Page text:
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The Pork Chops with the Peanut Butter
Series: Haggai - A Careful Look at the Way We Live
I've always been a bit of a germ-a-phobe. Even when I was young, I remember getting upset when my little brother would put his gross, sticky hand on my arm.
So recently, when I got home from the grocery store and saw that the bagger had put the pork chops in the same bag as the peanut butter, I wanted to march back in there armed with hand sanitizer and a motherly lecture. Even though I cleaned the outside of the jar with antibacterial wipes, I couldn't help but feel it was contaminated.
As we near the end of Haggai, we will be reading about some Levitical laws that governed the people of that day. ''Defilement'' is one of those concepts that is often mentioned in the Old Testament. Let's take a look.
*Please read Haggai 2: 10-14
From a ''germ'' perspective, we can see how touching something dead and then touching food would be a BIG no-no. But there is a much deeper significance here. The Lord declared, through Haggai, that everything the remnant had been doing was ''defiled.''
The definitions I found were these: contaminated, disgraced, stained or tarnished. Think about those descriptions for a minute. I don't know about you, but those words sound so…familiar.
Once-upon-a-time, we were disgraced, stained, and tarnished…but while we were still sinners, Christ died for us. (Romans 5:8)
In God's great and unfathomable love for us, He gave His only Son to die for our sin and shame! Isn't it wonderful to know that the Lord doesn't leave us in our defilement? He provides a way…a perfect way. Perhaps this is a poignant lesson for us as we reach out to non-believers. If we can get them to see their sin for what it is-separation from God, then maybe we can point them to their need for a Savior.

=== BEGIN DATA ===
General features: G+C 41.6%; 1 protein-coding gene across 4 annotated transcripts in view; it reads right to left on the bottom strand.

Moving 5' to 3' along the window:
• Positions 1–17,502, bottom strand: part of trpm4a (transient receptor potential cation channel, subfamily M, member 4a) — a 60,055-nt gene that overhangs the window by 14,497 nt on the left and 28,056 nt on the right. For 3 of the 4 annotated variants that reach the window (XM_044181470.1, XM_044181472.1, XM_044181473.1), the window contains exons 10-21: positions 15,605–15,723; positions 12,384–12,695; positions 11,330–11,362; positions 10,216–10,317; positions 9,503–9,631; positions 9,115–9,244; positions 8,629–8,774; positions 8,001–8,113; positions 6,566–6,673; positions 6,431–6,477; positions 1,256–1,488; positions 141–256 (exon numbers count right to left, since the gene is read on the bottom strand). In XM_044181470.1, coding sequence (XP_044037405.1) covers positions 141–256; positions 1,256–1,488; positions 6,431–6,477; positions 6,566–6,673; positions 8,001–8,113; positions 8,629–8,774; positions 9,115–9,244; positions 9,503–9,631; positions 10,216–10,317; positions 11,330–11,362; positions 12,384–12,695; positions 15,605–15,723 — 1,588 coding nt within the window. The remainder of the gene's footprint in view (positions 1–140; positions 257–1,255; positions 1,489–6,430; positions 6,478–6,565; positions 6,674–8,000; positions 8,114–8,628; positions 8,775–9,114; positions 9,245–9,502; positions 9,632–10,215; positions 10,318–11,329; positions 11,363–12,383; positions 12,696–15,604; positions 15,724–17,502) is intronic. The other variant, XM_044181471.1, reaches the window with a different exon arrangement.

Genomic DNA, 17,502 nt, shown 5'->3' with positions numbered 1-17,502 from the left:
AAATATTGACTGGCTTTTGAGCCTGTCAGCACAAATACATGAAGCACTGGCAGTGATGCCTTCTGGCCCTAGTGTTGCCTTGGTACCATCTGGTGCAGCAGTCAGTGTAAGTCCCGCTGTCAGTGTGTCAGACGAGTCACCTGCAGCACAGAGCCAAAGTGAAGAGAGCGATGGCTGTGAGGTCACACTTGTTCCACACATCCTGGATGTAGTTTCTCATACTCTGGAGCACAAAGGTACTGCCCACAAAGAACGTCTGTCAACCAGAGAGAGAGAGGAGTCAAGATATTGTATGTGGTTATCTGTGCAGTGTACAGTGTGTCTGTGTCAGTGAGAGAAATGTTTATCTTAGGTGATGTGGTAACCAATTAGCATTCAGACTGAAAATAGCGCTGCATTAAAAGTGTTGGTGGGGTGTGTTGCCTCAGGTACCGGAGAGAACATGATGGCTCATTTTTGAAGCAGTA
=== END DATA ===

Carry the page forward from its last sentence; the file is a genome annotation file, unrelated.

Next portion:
I still remember the day I accepted Jesus. I was seventeen years old and a pastor had come to visit my family after we had attended his church for some time. We were sitting at the kitchen table, and he simply shared the Gospel and pointed out the need for a Savior. Then he asked the most important question I would ever hear. ''Jennifer, is that what you want? Do you need the Savior?'' I don't think he even finished his sentence before I gave a big, resounding, ''Yes!''
You see, I had been living the typical American teenager life. I was steeped in the culture which included dating the wrong guys, partying, and basically living a very self-centered life. When I heard that there was a better way, that all my sin and shame was washed clean by the blood of Jesus, you couldn't have kept me from embracing Christ as my personal Savior!
Although we rarely use the word ''defilement'' in our culture, we see it in action every day. News headlines remind us of the evil which proceeds from the hearts of people and reaps destruction ...
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